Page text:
Samaritan’s Purse Surgeon Helps War Victims in South Sudan, Africa
Dr. Atar cares for war-wounded and sick locals and refugees at a Samaritan's Purse-supported hospital in South Sudan, Africa.
Dr. Atar Evan Adaha is a surprisingly cheerful man for someone
who has spent the last 16 years trying to sew thousands of victims
of the civil war in Sudan, Africa back together again.
The youthful looking surgeon attributes his near-constant smile
to his faith in Jesus Christ - The Great Physician.
Dr. Atar, as he is affectionately known by his patients and
Samaritan's Purse colleagues, received his medical training in
Egypt, then began working at Samaritan's Purse's hospital at Kurmuk
(now part of South Sudan, Africa) in 1997. That was near the
midpoint of what would become a 20-year civil war between Sudan's
mostly Arab population in the north and mostly black African
population in the south.
At the hospital in Kurmuk, Dr. Atar operated on not only
civilians but soldiers - members of the Sudanese People's
Liberation Army intent on overthrowing the government in Khartoum,
Sudan and its persecution of black Africans.
His willingness to aid members of the Sudanese People's
Liberation Army made Dr. Atar, and the hospital itself, a target
for attacks by northern Sudan government soldiers. Those attacks
continued long after the 2005 peace settlement, due in part to the
fact that some Sudanese People's Liberation Army soldiers found
themselves on the northern side of the border when South Sudan,
Africa gained official independence last July, and have continued
to fight against the north since then.
Khartoum, Sudan military leaders bombed the area around Kurmuk
hospital so regularly and aggressively that Samaritan's Purse
abandoned the site in November 2011 and moved the medical personnel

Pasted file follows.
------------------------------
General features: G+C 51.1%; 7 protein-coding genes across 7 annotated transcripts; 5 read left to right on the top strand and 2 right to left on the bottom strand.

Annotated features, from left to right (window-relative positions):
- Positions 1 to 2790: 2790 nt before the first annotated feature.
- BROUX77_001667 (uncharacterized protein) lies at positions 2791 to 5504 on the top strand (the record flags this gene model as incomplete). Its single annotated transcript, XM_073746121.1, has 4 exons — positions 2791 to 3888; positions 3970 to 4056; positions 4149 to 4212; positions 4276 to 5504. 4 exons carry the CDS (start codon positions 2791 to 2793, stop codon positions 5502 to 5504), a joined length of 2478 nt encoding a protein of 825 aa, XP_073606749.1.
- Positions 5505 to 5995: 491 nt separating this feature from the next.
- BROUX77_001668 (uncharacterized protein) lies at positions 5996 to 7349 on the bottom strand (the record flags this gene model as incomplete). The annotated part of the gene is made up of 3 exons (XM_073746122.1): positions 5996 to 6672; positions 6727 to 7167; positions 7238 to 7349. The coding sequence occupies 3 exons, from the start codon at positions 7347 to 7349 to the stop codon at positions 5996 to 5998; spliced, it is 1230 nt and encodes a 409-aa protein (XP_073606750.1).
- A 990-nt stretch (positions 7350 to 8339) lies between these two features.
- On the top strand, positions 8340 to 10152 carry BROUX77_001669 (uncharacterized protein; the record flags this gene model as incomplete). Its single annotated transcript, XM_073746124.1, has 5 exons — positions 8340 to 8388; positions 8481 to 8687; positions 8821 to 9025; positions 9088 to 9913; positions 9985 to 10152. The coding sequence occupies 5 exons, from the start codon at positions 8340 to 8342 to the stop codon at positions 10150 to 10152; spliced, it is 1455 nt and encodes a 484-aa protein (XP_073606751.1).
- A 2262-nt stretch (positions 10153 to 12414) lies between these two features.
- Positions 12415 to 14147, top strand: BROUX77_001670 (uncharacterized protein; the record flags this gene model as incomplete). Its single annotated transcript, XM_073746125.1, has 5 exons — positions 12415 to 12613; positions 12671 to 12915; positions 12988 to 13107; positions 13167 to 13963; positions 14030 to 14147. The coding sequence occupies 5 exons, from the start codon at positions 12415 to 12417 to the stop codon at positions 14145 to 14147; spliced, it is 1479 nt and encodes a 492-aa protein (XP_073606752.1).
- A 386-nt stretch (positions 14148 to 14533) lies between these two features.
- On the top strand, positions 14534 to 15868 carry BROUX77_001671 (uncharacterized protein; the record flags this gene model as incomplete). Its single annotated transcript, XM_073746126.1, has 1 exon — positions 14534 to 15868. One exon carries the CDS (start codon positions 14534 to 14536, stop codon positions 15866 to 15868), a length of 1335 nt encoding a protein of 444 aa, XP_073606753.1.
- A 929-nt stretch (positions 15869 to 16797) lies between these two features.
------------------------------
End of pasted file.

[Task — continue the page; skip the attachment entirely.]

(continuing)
and equipment to the Doro refugee camp near the South Sudanese city
of Maban, where we are helping to provide water, food, medical aid,
and other relief services.
Dr. Atar is admired by the South Sudanese for remaining in
Kurmuk, Sudan until every other staff member had been evacuated and
almost all equipment removed - continuing to operate on patients
while bombs fell nearby. He is also viewed as a hero in the Doro
refugee camp for his willingness to put in crushingly long hours -
sometimes 24 at a time - as the only surgeon in the region with a
population of more than 200,000 people.
The next nearest surgical facility is an eight-hour drive away.
During a typical day recently, Dr. Atar's patients included several
people with broken bones, including one with a broken femur, others
with internal injuries (including a young man with a ruptured
abdomen), and a soldier whose injuries from an explosion included
the loss of both eyes and part of his lips.
At the end of his time in the Samaritan's Purse-built operating
room, Dr. Atar carefully went from bed to bed in the neighboring
wards, talking with, encouraging, and clasping hands with almost
When someone suggested to Dr. Atar that he deserves public
recognition for his passionate and loving commitment to his
patients, the smiling doctor thanked God for his medical
giftedness, and thanked Samaritan's Purse for its faithful support
of his work in Kurmuk, Sudan and now in the Doro refugee camp.
"If it wasn't for Samaritan's Purse, I don't know how many lives
I would have lost. So much would not have been possible without
Ways you can help
Please pray for Dr. Atar and others who are using their skills to help people who do not have access to medical treatment. Pray that God would protect them and use them as they serve others, and that He would send other doctors so Dr. Atar can rest and be refreshed.
Your generous gift will help us continue to provide invaluable support for refugees in South Sudan who are in desperate need. Donate Here